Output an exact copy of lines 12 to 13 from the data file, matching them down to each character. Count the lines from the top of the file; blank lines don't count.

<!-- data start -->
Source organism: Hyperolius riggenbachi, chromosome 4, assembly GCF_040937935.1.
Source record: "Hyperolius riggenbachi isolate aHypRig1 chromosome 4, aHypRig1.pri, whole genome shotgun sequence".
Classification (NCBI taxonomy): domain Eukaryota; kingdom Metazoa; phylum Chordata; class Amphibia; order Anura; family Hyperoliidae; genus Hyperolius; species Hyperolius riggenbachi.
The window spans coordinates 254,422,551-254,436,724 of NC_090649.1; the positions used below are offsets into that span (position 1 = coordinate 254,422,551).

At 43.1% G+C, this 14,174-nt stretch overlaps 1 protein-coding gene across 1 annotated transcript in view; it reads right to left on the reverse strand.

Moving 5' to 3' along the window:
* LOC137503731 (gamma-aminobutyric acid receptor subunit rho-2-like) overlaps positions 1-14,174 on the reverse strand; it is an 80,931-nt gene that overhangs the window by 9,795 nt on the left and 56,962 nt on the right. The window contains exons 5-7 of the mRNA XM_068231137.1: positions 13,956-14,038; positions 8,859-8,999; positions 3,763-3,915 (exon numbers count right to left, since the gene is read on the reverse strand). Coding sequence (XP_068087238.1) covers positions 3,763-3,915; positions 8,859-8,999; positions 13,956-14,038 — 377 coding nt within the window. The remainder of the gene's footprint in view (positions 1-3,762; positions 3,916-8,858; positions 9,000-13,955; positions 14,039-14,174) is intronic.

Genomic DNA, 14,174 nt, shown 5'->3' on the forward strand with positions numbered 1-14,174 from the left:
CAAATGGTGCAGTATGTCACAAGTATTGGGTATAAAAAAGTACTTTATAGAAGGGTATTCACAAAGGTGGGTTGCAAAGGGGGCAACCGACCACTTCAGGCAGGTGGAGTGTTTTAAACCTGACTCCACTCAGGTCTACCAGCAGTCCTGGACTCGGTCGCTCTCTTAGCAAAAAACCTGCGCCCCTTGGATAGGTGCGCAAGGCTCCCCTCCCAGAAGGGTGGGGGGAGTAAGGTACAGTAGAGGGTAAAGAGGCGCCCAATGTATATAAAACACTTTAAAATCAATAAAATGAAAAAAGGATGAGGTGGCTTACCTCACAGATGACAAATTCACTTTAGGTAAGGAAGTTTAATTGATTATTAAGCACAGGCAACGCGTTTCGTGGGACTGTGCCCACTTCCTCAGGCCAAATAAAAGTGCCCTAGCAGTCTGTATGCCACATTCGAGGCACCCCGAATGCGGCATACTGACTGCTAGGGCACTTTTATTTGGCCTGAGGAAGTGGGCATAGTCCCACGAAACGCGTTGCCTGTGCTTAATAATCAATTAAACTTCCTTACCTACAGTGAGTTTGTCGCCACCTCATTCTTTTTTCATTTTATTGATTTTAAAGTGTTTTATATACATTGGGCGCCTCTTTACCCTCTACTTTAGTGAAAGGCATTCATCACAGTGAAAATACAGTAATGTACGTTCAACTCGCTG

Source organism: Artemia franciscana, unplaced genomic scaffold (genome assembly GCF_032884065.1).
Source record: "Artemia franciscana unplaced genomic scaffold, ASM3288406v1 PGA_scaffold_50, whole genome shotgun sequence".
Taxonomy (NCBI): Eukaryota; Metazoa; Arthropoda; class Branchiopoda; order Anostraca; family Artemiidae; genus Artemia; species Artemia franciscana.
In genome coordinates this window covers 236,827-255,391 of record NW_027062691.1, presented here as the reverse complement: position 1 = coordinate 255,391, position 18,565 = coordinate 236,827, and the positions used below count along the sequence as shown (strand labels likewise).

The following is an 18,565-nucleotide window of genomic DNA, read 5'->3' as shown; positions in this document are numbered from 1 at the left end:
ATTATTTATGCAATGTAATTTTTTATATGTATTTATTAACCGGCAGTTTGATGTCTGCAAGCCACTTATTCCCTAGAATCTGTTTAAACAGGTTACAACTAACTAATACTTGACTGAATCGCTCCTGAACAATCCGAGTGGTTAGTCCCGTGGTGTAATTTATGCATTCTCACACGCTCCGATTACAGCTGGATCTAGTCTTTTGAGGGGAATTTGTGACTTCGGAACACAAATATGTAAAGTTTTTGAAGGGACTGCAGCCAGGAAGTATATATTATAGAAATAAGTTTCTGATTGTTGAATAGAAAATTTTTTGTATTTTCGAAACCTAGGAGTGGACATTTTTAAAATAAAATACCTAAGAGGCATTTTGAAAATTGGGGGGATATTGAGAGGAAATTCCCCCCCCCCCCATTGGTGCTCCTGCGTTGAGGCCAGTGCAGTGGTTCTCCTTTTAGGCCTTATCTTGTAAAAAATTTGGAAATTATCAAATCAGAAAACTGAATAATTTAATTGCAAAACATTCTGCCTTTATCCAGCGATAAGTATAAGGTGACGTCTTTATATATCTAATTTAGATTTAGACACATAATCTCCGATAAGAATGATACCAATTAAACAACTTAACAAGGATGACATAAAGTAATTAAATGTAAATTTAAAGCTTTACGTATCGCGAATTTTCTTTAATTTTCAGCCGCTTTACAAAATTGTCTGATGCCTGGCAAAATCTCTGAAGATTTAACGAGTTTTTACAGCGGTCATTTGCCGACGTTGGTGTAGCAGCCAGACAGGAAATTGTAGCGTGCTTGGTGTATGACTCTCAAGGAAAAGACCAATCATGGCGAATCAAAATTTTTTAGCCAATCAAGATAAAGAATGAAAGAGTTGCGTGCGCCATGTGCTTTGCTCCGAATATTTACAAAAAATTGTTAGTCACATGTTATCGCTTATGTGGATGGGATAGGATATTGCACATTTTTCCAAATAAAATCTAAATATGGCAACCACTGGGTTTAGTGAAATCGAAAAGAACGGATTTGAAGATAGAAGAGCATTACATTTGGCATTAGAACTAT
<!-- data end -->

Taxonomy (NCBI): Eukaryota; Metazoa; Arthropoda; class Branchiopoda; order Anostraca; family Artemiidae; genus Artemia; species Artemia franciscana.
In genome coordinates this window covers 236,827-255,391 of record NW_027062691.1, presented here as the reverse complement: position 1 = coordinate 255,391, position 18,565 = coordinate 236,827, and the positions used below count along the sequence as shown (strand labels likewise).